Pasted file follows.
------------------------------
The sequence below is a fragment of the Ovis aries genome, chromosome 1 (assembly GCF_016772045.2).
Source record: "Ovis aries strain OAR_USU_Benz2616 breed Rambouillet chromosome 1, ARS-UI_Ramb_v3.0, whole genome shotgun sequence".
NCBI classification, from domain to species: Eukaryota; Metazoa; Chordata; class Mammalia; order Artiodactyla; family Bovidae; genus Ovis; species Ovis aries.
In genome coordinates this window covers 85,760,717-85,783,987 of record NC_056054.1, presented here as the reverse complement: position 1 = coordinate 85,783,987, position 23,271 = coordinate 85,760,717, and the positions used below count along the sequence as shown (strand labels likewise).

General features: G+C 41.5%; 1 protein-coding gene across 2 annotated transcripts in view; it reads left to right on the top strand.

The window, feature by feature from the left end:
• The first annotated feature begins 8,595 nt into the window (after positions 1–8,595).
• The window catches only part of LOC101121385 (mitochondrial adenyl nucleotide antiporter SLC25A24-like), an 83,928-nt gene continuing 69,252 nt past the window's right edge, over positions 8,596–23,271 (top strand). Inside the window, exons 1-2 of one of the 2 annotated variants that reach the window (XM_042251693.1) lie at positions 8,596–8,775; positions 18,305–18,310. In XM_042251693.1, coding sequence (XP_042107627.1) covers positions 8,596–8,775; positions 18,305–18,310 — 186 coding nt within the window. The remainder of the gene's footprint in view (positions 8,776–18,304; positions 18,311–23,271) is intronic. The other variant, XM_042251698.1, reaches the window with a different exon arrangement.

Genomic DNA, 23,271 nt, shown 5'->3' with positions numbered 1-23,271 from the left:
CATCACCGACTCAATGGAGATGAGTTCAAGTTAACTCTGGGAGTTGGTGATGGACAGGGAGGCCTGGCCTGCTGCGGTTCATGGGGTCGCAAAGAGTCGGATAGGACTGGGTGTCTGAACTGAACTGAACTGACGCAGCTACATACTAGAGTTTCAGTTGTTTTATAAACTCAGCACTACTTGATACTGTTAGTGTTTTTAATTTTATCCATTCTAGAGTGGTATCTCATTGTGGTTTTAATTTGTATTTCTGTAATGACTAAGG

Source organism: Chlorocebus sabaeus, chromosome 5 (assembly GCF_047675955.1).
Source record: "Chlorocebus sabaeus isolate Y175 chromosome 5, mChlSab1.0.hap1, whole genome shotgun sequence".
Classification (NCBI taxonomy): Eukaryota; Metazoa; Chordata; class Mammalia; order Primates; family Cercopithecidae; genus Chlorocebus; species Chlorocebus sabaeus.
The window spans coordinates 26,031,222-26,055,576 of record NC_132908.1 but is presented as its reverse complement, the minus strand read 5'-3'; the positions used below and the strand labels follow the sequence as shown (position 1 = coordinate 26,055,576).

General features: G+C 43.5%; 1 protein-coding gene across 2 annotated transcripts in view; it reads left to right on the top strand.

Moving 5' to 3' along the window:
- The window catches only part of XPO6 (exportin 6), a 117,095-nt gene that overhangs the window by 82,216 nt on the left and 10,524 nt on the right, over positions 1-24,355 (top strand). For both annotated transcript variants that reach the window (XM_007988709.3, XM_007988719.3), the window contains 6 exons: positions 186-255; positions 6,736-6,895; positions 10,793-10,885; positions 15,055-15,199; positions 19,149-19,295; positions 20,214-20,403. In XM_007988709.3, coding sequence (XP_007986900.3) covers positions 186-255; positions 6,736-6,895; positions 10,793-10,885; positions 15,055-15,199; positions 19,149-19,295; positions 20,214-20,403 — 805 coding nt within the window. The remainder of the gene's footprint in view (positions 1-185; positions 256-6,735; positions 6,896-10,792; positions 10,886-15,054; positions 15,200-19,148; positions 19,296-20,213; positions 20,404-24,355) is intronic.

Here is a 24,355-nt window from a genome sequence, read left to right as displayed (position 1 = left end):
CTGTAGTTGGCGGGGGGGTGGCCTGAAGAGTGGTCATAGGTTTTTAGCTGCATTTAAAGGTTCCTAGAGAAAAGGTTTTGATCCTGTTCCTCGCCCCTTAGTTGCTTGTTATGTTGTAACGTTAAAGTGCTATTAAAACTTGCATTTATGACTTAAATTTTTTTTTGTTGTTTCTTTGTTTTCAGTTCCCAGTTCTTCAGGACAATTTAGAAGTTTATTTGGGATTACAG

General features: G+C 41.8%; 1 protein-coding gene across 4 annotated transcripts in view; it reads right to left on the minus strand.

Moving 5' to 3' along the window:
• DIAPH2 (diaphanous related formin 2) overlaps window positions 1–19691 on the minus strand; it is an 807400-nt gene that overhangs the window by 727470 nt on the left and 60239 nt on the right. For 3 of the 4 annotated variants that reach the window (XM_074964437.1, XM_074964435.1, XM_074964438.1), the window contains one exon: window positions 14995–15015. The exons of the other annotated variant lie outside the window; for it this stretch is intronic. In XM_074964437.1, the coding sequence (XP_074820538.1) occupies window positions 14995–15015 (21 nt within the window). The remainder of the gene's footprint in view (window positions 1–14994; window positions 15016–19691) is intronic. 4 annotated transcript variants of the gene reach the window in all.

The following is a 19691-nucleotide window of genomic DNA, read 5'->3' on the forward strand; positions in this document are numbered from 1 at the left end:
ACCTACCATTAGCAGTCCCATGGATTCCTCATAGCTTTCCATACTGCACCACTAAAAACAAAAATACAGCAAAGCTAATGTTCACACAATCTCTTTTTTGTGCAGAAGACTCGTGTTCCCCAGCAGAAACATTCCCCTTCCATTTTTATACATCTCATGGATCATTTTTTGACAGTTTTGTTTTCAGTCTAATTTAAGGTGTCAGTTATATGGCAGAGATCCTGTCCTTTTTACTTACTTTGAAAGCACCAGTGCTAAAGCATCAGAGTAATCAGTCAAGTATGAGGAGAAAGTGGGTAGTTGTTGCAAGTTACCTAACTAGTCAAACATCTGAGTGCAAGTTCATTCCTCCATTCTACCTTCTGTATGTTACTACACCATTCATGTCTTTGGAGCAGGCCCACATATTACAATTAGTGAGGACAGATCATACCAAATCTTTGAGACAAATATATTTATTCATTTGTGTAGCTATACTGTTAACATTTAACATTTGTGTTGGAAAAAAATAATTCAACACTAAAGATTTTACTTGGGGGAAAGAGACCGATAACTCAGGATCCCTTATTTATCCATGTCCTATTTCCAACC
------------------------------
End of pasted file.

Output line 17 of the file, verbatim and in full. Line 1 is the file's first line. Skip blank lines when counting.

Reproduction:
- The window catches only part of XPO6 (exportin 6), a 117,095-nt gene that overhangs the window by 82,216 nt on the left and 10,524 nt on the right, over positions 1-24,355 (top strand). For both annotated transcript variants that reach the window (XM_007988709.3, XM_007988719.3), the window contains 6 exons: positions 186-255; positions 6,736-6,895; positions 10,793-10,885; positions 15,055-15,199; positions 19,149-19,295; positions 20,214-20,403. In XM_007988709.3, coding sequence (XP_007986900.3) covers positions 186-255; positions 6,736-6,895; positions 10,793-10,885; positions 15,055-15,199; positions 19,149-19,295; positions 20,214-20,403 — 805 coding nt within the window. The remainder of the gene's footprint in view (positions 1-185; positions 256-6,735; positions 6,896-10,792; positions 10,886-15,054; positions 15,200-19,148; positions 19,296-20,213; positions 20,404-24,355) is intronic.